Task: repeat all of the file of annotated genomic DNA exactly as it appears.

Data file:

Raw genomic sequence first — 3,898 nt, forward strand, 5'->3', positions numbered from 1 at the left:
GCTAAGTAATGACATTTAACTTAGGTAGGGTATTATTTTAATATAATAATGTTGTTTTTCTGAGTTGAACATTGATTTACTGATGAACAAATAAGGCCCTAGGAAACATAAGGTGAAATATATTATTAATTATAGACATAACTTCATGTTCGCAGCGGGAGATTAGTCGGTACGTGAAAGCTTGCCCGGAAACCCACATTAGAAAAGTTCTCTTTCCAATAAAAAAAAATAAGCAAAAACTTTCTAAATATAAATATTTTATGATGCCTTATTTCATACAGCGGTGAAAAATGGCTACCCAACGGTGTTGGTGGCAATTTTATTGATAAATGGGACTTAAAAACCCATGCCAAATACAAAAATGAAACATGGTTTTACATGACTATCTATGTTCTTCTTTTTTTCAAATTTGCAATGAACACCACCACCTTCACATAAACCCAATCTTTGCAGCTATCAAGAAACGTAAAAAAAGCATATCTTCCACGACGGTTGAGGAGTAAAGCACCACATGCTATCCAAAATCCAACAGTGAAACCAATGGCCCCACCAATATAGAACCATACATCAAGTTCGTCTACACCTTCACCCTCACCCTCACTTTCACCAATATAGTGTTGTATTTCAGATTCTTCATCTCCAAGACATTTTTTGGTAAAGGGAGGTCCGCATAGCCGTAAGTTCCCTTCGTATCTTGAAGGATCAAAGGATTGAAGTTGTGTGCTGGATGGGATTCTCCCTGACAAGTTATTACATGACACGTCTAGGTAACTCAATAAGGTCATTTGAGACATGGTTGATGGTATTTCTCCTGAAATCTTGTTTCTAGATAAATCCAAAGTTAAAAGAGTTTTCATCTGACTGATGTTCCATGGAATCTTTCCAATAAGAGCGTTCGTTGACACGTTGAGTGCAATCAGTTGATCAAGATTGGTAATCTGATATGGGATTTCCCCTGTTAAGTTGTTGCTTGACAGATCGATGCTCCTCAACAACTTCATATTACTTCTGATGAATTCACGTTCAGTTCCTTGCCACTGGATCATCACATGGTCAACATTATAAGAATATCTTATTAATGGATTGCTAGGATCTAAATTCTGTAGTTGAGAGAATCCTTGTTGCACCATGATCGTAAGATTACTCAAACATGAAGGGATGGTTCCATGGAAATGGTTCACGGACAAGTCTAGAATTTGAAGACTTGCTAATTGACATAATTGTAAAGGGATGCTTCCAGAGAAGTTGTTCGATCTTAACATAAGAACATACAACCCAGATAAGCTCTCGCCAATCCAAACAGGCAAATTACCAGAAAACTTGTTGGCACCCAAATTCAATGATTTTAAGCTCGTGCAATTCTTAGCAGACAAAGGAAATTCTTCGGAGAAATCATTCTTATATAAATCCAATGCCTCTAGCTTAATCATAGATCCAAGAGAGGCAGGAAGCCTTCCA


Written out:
Raw genomic sequence first — 3,898 nt, forward strand, 5'->3', positions numbered from 1 at the left:
GCTAAGTAATGACATTTAACTTAGGTAGGGTATTATTTTAATATAATAATGTTGTTTTTCTGAGTTGAACATTGATTTACTGATGAACAAATAAGGCCCTAGGAAACATAAGGTGAAATATATTATTAATTATAGACATAACTTCATGTTCGCAGCGGGAGATTAGTCGGTACGTGAAAGCTTGCCCGGAAACCCACATTAGAAAAGTTCTCTTTCCAATAAAAAAAAATAAGCAAAAACTTTCTAAATATAAATATTTTATGATGCCTTATTTCATACAGCGGTGAAAAATGGCTACCCAACGGTGTTGGTGGCAATTTTATTGATAAATGGGACTTAAAAACCCATGCCAAATACAAAAATGAAACATGGTTTTACATGACTATCTATGTTCTTCTTTTTTTCAAATTTGCAATGAACACCACCACCTTCACATAAACCCAATCTTTGCAGCTATCAAGAAACGTAAAAAAAGCATATCTTCCACGACGGTTGAGGAGTAAAGCACCACATGCTATCCAAAATCCAACAGTGAAACCAATGGCCCCACCAATATAGAACCATACATCAAGTTCGTCTACACCTTCACCCTCACCCTCACTTTCACCAATATAGTGTTGTATTTCAGATTCTTCATCTCCAAGACATTTTTTGGTAAAGGGAGGTCCGCATAGCCGTAAGTTCCCTTCGTATCTTGAAGGATCAAAGGATTGAAGTTGTGTGCTGGATGGGATTCTCCCTGACAAGTTATTACATGACACGTCTAGGTAACTCAATAAGGTCATTTGAGACATGGTTGATGGTATTTCTCCTGAAATCTTGTTTCTAGATAAATCCAAAGTTAAAAGAGTTTTCATCTGACTGATGTTCCATGGAATCTTTCCAATAAGAGCGTTCGTTGACACGTTGAGTGCAATCAGTTGATCAAGATTGGTAATCTGATATGGGATTTCCCCTGTTAAGTTGTTGCTTGACAGATCGATGCTCCTCAACAACTTCATATTACTTCTGATGAATTCACGTTCAGTTCCTTGCCACTGGATCATCACATGGTCAACATTATAAGAATATCTTATTAATGGATTGCTAGGATCTAAATTCTGTAGTTGAGAGAATCCTTGTTGCACCATGATCGTAAGATTACTCAAACATGAAGGGATGGTTCCATGGAAATGGTTCACGGACAAGTCTAGAATTTGAAGACTTGCTAATTGACATAATTGTAAAGGGATGCTTCCAGAGAAGTTGTTCGATCTTAACATAAGAACATACAACCCAGATAAGCTCTCGCCAATCCAAACAGGCAAATTACCAGAAAACTTGTTGGCACCCAAATTCAATGATTTTAAGCTCGTGCAATTCTTAGCAGACAAAGGAAATTCTTCGGAGAAATCATTCTTATATAAATCCAATGCCTCTAGCTTAATCATAGATCCAAGAGAGGCAGGAAGCCTTCCA